British Pound Q3 Fundamental Forecast
British Pound (GBP) Fundamental Outlook
- The Bank of England expects the UK economy to grow by 7.25% this year.
- UK inflation is likely to exceed 3% for a temporary period.
The UK economy looks to be in rude health with economic growth picking up sharply over the last quarter. According to the latest Bank of England (BoE) report, the recovery in economic activity is ‘most pronounced’ in the consumer-facing services sector after Covid restrictions were loosened in April, with output in some sectors ‘around pre-Covid levels’. The BoE expects the UK economy to grow by 7.25% this year, supported by the successful vaccination program and continued unwinding of lockdown measures, while the Confederation of British Industry (CBI) is more bullish and expects UK GDP to grow by 8.2% this year and 6.1% next year.
This bullish backdrop may come under pressure when the Government’s furlough scheme ends at the end of September. The Office for National Statistics (ONS) said recently that the percentage of workers on furlough has dropped from 20% in late January this year to 7% in late May, although this still leaves 1.5 million workers on the scheme. The end of Q3 will be an important time for the government if they are to get unemployment back down to pre-covid levels.
Price pressures in the UK are also pushing higher with annual inflation hitting 2.1% in May, above the central bank’s target. The BoE expects inflation to exceed 3% for a temporary period, driven higher by energy and commodity prices. This outlook has prompted the market to bring forward thoughts of UK interest rate hikes, although if the recent developments in the US are anything to go by, the BoE will hold back on hiking rates until hard data makes it difficult to avoid.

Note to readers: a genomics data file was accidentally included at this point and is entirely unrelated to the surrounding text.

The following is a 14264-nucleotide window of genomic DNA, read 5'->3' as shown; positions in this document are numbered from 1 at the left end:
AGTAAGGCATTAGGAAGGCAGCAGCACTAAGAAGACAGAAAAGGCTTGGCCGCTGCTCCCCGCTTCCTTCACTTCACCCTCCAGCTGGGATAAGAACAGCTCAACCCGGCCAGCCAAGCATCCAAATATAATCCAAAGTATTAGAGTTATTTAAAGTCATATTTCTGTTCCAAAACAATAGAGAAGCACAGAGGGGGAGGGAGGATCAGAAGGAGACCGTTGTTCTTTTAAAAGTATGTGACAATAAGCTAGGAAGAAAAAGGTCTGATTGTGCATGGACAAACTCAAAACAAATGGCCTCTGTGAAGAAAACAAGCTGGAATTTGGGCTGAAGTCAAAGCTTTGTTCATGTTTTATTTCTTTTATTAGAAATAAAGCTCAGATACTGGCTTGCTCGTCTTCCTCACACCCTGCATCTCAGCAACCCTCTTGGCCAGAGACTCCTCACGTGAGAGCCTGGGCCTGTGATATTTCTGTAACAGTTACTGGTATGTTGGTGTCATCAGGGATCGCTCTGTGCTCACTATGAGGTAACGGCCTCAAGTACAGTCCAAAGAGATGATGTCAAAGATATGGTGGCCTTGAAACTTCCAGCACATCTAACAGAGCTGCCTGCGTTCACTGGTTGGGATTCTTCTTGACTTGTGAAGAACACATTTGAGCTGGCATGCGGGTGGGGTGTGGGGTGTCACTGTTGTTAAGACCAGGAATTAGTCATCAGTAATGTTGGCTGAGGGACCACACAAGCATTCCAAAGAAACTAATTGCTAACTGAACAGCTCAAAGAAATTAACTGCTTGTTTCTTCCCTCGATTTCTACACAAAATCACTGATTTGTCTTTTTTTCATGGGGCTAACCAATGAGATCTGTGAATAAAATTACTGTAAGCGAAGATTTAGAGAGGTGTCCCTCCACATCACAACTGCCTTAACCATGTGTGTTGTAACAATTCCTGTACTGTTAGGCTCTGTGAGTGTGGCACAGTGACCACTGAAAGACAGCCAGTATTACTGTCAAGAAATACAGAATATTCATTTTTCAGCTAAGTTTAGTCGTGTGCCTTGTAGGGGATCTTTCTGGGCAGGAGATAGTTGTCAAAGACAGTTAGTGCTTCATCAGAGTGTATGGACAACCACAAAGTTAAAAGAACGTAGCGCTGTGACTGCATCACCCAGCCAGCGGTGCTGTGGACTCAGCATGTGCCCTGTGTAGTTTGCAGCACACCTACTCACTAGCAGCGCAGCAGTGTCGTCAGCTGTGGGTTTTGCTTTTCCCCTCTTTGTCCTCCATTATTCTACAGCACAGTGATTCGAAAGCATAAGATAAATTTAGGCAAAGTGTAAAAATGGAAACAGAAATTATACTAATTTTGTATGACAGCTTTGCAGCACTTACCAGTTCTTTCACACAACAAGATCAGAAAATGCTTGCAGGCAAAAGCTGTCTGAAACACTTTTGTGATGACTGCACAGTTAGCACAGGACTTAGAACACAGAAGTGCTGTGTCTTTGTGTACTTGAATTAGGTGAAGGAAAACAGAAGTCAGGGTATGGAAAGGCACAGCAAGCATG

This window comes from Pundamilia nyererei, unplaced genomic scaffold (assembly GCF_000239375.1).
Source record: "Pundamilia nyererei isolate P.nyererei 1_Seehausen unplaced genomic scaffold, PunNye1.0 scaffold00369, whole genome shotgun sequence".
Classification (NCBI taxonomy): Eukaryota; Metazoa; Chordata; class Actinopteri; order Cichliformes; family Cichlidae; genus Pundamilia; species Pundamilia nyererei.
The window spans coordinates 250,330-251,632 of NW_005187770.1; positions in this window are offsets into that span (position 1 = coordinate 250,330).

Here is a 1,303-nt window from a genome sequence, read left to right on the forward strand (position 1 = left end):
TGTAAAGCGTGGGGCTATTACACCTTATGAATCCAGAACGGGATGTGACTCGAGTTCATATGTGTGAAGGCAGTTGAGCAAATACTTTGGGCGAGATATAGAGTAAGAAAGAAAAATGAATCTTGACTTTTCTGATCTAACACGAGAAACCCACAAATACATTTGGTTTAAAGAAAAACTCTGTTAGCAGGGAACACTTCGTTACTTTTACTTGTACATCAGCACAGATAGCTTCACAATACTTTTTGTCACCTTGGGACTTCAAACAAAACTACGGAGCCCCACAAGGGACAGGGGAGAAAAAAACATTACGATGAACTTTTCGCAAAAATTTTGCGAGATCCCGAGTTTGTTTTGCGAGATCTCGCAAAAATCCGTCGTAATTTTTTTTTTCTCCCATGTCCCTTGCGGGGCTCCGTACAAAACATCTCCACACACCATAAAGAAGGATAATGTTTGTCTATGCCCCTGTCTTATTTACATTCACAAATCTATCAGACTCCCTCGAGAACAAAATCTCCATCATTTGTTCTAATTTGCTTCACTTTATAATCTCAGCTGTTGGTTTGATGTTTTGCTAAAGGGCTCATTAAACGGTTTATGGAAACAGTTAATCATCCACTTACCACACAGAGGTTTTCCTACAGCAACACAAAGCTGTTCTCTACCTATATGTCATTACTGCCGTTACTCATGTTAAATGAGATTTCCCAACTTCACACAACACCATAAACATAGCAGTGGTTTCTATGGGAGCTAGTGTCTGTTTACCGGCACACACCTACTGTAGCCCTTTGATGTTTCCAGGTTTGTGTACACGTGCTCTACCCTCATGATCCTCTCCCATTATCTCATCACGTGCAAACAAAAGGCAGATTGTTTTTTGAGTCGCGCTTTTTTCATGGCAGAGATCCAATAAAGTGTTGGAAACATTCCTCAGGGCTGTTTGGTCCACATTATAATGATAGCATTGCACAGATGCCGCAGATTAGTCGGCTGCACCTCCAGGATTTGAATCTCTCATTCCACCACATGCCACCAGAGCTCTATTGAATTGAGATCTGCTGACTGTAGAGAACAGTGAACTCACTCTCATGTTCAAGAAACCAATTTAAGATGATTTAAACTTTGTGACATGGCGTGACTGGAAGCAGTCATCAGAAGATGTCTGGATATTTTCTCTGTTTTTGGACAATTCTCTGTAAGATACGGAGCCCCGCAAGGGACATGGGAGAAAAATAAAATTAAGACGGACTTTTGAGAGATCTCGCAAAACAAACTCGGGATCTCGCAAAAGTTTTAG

UK data releases will now play an even more important role in any trading setup with the BoE becoming increasingly data-dependent. While most official data is backward-looking, the confirmation or not, of a trend in growth, employment or inflation, will be used as justification for any moves in monetary policy. The BoE will focus on inflation over the next few months and while they currently see the overshoot as temporary, they must be careful not to paint themselves into a monetary policy corner if price pressures become increasingly sticky.
Over the past two quarterly reports, we have been cautiously optimistic about Sterling and remain so, though we do recognise that the best performing quarters may be behind us. The British Pound may struggle to move meaningfully higher against the US dollar as expectations of tighter monetary policy in the US grow. Sterling may have a better chance of appreciation against other currencies, especially those for countries that are expected to keep monetary policy loose. Traders looking for bullish Sterling plays may be minded to look at GBP/JPY or EUR/GBP, while GBP/CHF may soon break out of its recent trading range.
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